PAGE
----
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January 20, 1988

United States of America
Seville Industrial Machinery Corporation, et al., Defendants

The opinion of the court was delivered by: SAROKIN


 The defendants in this criminal antitrust case move for dismissal of the indictment. The motion is denied.


 On September 10, 1987, a grand jury indicted nineteen corporate and seventeen individual defendants *fn1" for violating federal antitrust law and for conspiring to defraud the United States. The court has accepted guilty pleas from, and sentenced, a number of the defendants. The remaining defendants now move to dismiss the indictment for legal insufficiency. Because defendants contend that the facts alleged in the indictment, even if proved beyond a reasonable doubt, do not charge a violation of federal law, the court must review the allegations.

 On December 2, 1985, a company called S & S Corrugated was declared bankrupt under Chapter 7 of the bankruptcy code. The United States Bankruptcy Court for the Southern District of New York entered an order on February 12, 1986 authorizing the trustee to hold an auction of S & S Corrugated's commercial equipment. That auction, administered by the Daley-Hodking Corporation under the trustee's supervision, occurred on March 11, 1986. The bankruptcy court entered an order on March 14 confirming and approving the auction and authorizing the trustee to execute documents consummating the sale.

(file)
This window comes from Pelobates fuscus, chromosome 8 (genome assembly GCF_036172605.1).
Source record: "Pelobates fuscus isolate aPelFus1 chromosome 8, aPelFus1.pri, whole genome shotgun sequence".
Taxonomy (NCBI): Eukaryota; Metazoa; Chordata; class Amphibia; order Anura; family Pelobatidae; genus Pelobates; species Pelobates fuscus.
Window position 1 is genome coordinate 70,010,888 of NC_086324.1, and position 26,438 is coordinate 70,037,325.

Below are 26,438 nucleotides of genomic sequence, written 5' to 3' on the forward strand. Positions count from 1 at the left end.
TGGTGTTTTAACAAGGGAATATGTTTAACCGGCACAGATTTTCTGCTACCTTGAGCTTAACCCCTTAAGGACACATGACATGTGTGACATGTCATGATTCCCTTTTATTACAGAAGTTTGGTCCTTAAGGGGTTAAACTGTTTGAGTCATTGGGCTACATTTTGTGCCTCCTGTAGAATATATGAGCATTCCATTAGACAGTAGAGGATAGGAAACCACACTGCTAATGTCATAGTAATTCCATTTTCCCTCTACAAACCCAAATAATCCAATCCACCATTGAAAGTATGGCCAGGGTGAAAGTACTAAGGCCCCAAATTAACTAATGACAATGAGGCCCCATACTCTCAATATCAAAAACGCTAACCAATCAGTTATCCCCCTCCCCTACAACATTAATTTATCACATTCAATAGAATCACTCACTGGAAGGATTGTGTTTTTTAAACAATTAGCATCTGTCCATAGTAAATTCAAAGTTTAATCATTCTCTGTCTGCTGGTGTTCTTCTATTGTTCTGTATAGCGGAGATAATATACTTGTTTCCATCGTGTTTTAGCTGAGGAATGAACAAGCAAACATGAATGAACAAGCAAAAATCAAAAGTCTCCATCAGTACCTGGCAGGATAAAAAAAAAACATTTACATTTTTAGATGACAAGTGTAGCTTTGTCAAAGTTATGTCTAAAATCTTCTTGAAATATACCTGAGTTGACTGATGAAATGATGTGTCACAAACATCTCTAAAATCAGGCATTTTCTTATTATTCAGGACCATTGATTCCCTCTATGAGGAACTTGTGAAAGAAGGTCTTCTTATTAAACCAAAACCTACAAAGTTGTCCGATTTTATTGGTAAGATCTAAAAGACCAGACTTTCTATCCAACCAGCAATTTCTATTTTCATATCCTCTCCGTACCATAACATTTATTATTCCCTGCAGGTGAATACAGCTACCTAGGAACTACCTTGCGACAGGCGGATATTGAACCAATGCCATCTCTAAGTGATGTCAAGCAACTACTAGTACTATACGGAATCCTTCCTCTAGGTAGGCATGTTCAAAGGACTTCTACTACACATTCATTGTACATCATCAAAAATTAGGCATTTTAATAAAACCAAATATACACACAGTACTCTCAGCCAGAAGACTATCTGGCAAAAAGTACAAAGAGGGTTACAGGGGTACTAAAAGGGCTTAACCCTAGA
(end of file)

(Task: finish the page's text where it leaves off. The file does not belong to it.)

According to the indictment, the defendants agreed before the public auction not to bid against one another, and implemented their plan at the auction. Then, immediately after the auction, the defendants held their own private auction of the equipment they had just purchased. Once all items were resold at the private auction, the defendants divided up and shared the difference between the higher prices paid at the private auction and the lower prices paid at the public bankruptcy auction. That difference was in excess of $ 75,000.

 Count One of the indictment charges a violation of the Sherman Act, 15 U.S.C. § 1. The defendants' plan, according to the indictment, was a "combination and conspiracy in unreasonable restraint of interstate trade and commerce." It had the effects of restraining and eliminating competition among the defendants, enabling the defendants to pay artificially low prices for equipment at the public auction, and depriving S & S Corrugated and its creditors of full compensation and the benefits of free competition.